Metropolitan Police considering cash for honours allegations made against Conservatives

The Metropolitan Police has confirmed it has received a letter from the SNP asking it to investigate cash for honours allegations against the Conservatives.

A spokesman for the force said it is currently “considering the contents of the correspondence” but an investigation or formal assessment into the allegations has not started.

SNP MP Pete Wishart revealed on Monday he had written to the Met after a report in The Sunday Times said 15 of the last 16 Conservative Party treasurers have been offered a seat in the House of Lords after donating more than £3m to the party.

An ex-party chairman was quoted by the newspaper as saying: “The truth is the entire political establishment knows this happens and they do nothing about it… the most telling line is, once you pay your £3m, you get your peerage.”

The Conservatives have denied there is any link between the donations and nominations to sit in the upper chamber.

A Conservative spokesman told the newspaper: “We do not believe that successful business people and philanthropists who contribute to political causes and parties should be disqualified from sitting in the legislature.”

Mr Wishart said he was “not accusing anyone of anything”, but told Sky News the claims had to be looked into.

“There’s a very clear piece of legislation dating back to 1925, which says and states that it is an offence to be awarded an honour for the giving of money,” he said.

“What we’re going to do is ask the Metropolitan Police just to see if there’s any link between all these Conservative donors giving millions and millions of pounds to the Conservative Party and finding a way into the House of Lords, which is clearly against the law.”

His call was backed by Labour’s shadow communities secretary Steve Reed, who told Sky News’ Kay Burley: “I think it is right to ask the police to look into this because it is a fact now that the background that is most likely to get you a seat in the House of Lords is being the treasurer of the Conservative Party.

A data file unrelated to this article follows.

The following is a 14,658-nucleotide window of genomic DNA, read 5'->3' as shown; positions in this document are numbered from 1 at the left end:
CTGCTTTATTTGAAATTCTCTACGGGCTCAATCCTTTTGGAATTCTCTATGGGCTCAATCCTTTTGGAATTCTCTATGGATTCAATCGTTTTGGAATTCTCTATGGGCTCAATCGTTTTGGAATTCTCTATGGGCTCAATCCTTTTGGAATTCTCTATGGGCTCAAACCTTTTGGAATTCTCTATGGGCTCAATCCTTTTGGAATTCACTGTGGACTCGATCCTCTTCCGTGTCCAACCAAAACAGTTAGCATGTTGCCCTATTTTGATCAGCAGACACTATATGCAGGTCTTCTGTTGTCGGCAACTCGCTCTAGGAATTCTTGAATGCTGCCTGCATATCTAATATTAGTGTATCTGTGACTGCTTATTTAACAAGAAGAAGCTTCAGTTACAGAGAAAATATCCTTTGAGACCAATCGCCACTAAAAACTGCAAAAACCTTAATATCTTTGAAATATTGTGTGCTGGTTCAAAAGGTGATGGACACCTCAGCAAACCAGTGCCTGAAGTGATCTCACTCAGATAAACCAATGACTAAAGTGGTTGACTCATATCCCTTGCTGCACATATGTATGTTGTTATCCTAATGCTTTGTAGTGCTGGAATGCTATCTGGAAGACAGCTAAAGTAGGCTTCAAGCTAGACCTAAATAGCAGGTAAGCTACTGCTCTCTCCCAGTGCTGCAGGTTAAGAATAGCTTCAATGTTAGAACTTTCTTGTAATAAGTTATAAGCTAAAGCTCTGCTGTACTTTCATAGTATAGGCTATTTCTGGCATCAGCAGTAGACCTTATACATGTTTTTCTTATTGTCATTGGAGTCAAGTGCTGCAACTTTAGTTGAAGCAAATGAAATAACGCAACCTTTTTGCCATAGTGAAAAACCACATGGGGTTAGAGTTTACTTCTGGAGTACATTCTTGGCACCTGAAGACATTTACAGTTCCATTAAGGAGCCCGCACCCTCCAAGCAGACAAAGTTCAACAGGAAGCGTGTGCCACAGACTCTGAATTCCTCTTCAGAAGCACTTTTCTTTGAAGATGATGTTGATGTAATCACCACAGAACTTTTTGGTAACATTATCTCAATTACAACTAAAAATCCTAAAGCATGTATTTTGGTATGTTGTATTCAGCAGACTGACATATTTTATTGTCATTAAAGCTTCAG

“And it looks like if you donate £3m to the Tory party and become their treasurer, you get into the House of Lords. That is not acceptable. You shouldn’t be able to buy a seat in the House of Lords.”

But deputy prime minister Dominic Raab defended the government, saying: “There is absolutely no question that we haven’t followed all of the rules in relation to that and nobody is suggesting that we have done anything wrong.”

He added it is his view that the SNP are “just trying to rake muck”.

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The cash for honours claims came as the spotlight was turned on MPs’ conduct following criticism over the government’s handling of the Owen Paterson lobbying scandal.

Mr Paterson, a veteran Conservative, was facing a 30-day Commons suspension after parliament’s independent sleaze investigator found he broke lobbying rules during his £110,000-a-year private sector work.

The government was forced into a U-turn after it ordered MPs to back reforming the standards system by creating a Tory-led committee and re-examining the case against Mr Paterson.

Mr Paterson then quit as an MP as he said the scrutiny was unfair for his family.

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